He’s also just wrapped MODE’s jet-setting cover shoot. His look, as he swaggers around an airfield just outside Exeter (giving rise to “Is it bird? Is it a plane? Yes, it’s a plane” gags), has a dash of Sixties styling, which is a nod to the next Cavill film to hit cinemas: Guy Ritchie’s take on the classic TV show The Man From UNCLE. Cavill, it transpires, loves clothes, loves dressing up, but thanks to those muscles, his passion has problems.
“It’s bloody expensive,” he says, now dressed down in a checked shirt and jeans, and digesting a sausage butty. “I’m buying new clothes every year. I’m bigger than I was in the first Superman film (Man Of Steel), so I don’t fit the same clothes I did then. And when I was doing The Man From UNCLE, I was smaller, so it’s a constant shift in body size and shape. It’s fun, but you’ve got to have a big closet, so you can leave stuff in there and go, ‘Oh, back to that size again – I can wear that sweater’.
“But I never throw stuff away because I’ve changed size. Things I’ve loved, I’ve worn so much I’ve had to get rid. I’ll love something so much, I still see it the way it initially was, and then a friend will say, ‘Why do you dress like a homeless person? Look at your f*cking clothes, mate.’ And then you realise that the T-shirt you adore has four holes in it. And that pair of jeans no longer has a fashionable rip, it’s just your knee hanging out.”
Cavill’s character in The Man From UNCLE is Napoleon Solo. Or, ‘the one played by Robert Vaughn’ for those of us who spent childhood Saturday teatimes being entertained by TV repeats – always featuring men in roll necks – from this strange, colourful decade our parents banged on about. Solo, a postwar art thief-turned-Cold War agent, is the dapper playboy – who Cavill describes as “an arsehole with a heart” – working alongside Soviet spying machine Illya Kuryakin (Armie Hammer in the film, David McCallum when it was on TV). It’s Solo’s look that inspired the shoot. Cavill likes this.
“I really do,” he says. “I was looking at some photos of myself in The Man From UNCLE, and I thought, ‘Those are really great.’ I love wearing classic suits. And the great thing about the Sixties is that they had a little bit of flair. You can go big flair, or just a little bit, and I like a little bit. I’m more of a classic guy; I’m not outspoken, so it’s nice to wear something that looks so sharp and has a bit of colour.”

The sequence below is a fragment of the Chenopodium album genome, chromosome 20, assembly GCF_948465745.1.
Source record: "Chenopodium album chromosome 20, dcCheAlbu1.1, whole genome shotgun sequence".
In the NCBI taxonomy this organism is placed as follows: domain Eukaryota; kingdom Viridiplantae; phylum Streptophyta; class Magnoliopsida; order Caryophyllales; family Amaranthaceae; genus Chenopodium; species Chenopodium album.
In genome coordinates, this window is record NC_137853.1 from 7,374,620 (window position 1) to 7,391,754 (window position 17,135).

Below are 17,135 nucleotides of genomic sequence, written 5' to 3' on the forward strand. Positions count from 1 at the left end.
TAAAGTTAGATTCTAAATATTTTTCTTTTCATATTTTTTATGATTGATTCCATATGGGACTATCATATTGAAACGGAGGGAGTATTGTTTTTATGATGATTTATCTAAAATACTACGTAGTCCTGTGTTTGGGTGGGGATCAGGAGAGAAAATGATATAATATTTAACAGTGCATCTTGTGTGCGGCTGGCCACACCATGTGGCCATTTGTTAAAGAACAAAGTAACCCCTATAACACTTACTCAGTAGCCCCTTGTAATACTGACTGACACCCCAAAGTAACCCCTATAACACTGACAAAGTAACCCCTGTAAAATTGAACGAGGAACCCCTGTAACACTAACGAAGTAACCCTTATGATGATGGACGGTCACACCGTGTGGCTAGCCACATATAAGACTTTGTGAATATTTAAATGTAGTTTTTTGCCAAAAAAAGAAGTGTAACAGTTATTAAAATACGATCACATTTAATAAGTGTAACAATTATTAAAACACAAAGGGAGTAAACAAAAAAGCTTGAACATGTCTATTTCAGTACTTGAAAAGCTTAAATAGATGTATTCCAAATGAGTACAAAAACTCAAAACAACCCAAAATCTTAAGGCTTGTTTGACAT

And your feelings on polo necks?
“Polo necks are great! There’s this attitude towards polo necks, where if you wear one, then all of a sudden you’re a dickhead. And it’s not fair, because polo necks look really good. It’s just a matter of people opening their minds to it. We can wear all sorts of stuff these days, so why not a polo neck?”
Why not, indeed? And it wasn’t just the polo necks Cavill enjoyed about the film; he claims Ritchie is “the best person I’ve ever worked with. He makes great movies, but doesn’t sacrifice any fun or enjoyment in the making – if I could do every movie in the future with him, I would happily do it.” This, of course, won’t be the case. For example, Ritchie isn’t directing Stratton – the film for which Cavill’s currently preparing. Based on the John Stratton novels by ex-SBS commando Duncan Falconer, it’s something of a passion project for Cavill, whose brother Nik is in the Royal Marines, and he’s co-producing the film with another brother, Charlie.
“I’ve always been a huge supporter of the Royal Marines, and therefore the SBS is largely – not entirely – drawn from the Marines,” he says. “It’s my chance to be the Marine I never got to be, and draw some attention to them, hopefully raise some money. I’m an ambassador for the Royal Marines trust fund. And I like the guns and stuff. I do. It’s fun.”
Nor did Ritchie get his hands on the biggest film of Cavill’s career to date, the currently titled Batman vs Superman: Dawn Of Justice. Next summer’s clashing of the capes – and cause of Cavill’s enormous wardrobe requirements – sees his Man Of Steel take on Ben Affleck’s Dark Knight. A major salvo from DC in the war with Marvel for comicfilmiverse supremacy, it’s a subject of anticipation and hope. What can he tell us about it?
“I can’t tell you anything.”
Not even from a fashion perspective? Surely there was some costume envy. With all that black, Batman has a much more chic look. And external underpants have never caught on.
“I’m incredibly loyal to my character,” says Cavill, with genuine conviction. “I love him. I’m protective of him. Superman’s the dude. He’s an absolute ledge. I’d never say, ‘I’d prefer to be that superhero.’ I’m Superman.”
The Man From UNCLE is at cinemas nationwide from 14 August
I’ve uploaded some beautiful portraits from May via Hero Complex and LA Times:
The pictures had to be removed. Sorry everyone.